Keshubhai Patel, a former chief minister of Gujarat from the Bharatiya Janata Party, died on 29 October. Narendra Modi had succeeded Patel as chief minister in 2001. In this excerpt from “The Emperor Uncrowned,” a profile of Modi in The Caravan’s March 2012 issue, Vinod K Jose, the executive editor of the publication, charts the trajectory of Modi’s relationship with Patel.
Modi had risen quickly within the Rashtriya Swayamsevak Sangh, but to gain real political power, he had to cross over from the purely ideological realm of the RSS into the BJP. That process began in 1987, when he was appointed as the organisation secretary for Gujarat—the person within the state RSS responsible for overseeing the BJP. Unlike the BJP state or national presidents, who are public figures, the organisation secretary is supposed to operate privately, directing the party from behind the scenes and serving as a “bridge” between the RSS and its political affiliate.
The eight years that Modi spent as organisation secretary in Gujarat coincided with an era of rapid growth for the state BJP, which went from 11 seats in the state assembly in 1985 to 121 a decade later. Though there were two very senior leaders at the helm of the state party—Keshubhai Patel and Shankarsinh Vaghela, both former Gujarat BJP presidents—Modi became a third power centre, exerting influence over the formation of alliances and the selection of candidates for state and national elections.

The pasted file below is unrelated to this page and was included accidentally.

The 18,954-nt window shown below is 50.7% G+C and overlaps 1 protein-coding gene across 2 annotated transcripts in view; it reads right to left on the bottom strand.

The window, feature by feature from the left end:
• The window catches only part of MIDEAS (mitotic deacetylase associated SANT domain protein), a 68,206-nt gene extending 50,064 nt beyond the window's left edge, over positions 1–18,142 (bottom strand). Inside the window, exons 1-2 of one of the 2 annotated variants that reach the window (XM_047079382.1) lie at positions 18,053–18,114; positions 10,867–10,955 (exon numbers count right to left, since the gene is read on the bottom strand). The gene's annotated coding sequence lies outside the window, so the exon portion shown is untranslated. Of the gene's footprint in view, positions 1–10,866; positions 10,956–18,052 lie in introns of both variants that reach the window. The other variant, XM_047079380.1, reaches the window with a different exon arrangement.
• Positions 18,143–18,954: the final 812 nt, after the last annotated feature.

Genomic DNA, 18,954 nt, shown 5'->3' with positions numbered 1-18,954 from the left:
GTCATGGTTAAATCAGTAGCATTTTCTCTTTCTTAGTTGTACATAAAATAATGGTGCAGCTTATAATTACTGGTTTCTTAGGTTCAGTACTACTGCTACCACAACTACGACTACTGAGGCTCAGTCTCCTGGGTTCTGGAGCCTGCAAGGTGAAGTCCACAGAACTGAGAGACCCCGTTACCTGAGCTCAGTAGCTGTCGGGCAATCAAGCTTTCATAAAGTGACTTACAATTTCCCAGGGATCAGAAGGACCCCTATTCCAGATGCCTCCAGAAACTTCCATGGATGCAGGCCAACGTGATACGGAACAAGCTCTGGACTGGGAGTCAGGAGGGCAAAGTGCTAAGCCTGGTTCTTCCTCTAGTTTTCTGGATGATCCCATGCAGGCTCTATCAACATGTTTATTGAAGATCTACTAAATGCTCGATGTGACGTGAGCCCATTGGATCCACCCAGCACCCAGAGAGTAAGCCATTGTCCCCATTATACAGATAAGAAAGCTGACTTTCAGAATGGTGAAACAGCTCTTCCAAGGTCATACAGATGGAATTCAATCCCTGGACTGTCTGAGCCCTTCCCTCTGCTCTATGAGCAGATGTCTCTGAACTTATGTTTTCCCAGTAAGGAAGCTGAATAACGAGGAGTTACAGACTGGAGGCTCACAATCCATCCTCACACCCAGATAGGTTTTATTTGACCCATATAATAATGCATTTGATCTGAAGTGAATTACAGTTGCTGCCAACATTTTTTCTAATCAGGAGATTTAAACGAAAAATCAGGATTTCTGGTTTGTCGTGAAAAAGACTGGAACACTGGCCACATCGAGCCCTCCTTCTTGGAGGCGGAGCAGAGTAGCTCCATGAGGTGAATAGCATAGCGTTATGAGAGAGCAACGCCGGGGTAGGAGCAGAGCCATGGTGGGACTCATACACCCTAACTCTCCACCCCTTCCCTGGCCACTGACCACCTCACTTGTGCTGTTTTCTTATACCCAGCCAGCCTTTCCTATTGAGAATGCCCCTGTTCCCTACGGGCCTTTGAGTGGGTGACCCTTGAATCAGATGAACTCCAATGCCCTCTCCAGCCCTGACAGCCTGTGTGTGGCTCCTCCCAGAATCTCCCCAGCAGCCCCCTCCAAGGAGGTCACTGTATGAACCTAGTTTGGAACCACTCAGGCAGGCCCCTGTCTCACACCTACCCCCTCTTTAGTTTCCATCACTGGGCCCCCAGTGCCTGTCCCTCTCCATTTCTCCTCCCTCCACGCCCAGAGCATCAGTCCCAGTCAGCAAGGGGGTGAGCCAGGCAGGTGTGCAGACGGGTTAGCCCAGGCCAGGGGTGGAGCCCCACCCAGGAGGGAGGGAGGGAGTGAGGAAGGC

During this period, there were three serious episodes of communal rioting in Gujarat, each with greater death toll than the last: 208 dead in 1985, 219 in 1990 and 441 in 1992. The increasing communal friction played to the advantage of the BJP, which consolidated a growing share of the Hindu vote in the state. To capitalise on the tension, the BJP organised a series of roadshows, beginning with two statewide campaigns in which Modi played a key behind-the-scenes role: the Nyay Yatra in 1987 and the Lok Shakti Rath Yatra in 1989. In 1990, when the BJP president LK Advani began his Ayodhya Rath Yatra, which would eventually bring down the Babri Masjid, he set out from the Somnath Temple in Gujarat, and Modi facilitated the first stretch of the campaign. The following year, Modi received his first national assignment, as the organiser of an ambitious cross-country Ekta (Unity) Yatra helmed by the BJP’s new president, Murli Manohar Joshi, which began at the southern tip of Tamil Nadu and culminated with the raising of the tricolour in Srinagar.
By the early 1990s, the Hindu nationalist movement had fully arrived as a formidable political force: in electoral terms, the BJP had enough seats in Parliament to decide the fate of coalition governments, and had come to power in its own right in a few states. Out on the street, it had demonstrated its capacity to mobilise huge crowds with religious fervour, as in the case of the Babri Masjid, or with militant nationalism, in the case of Joshi’s long march to Kashmir.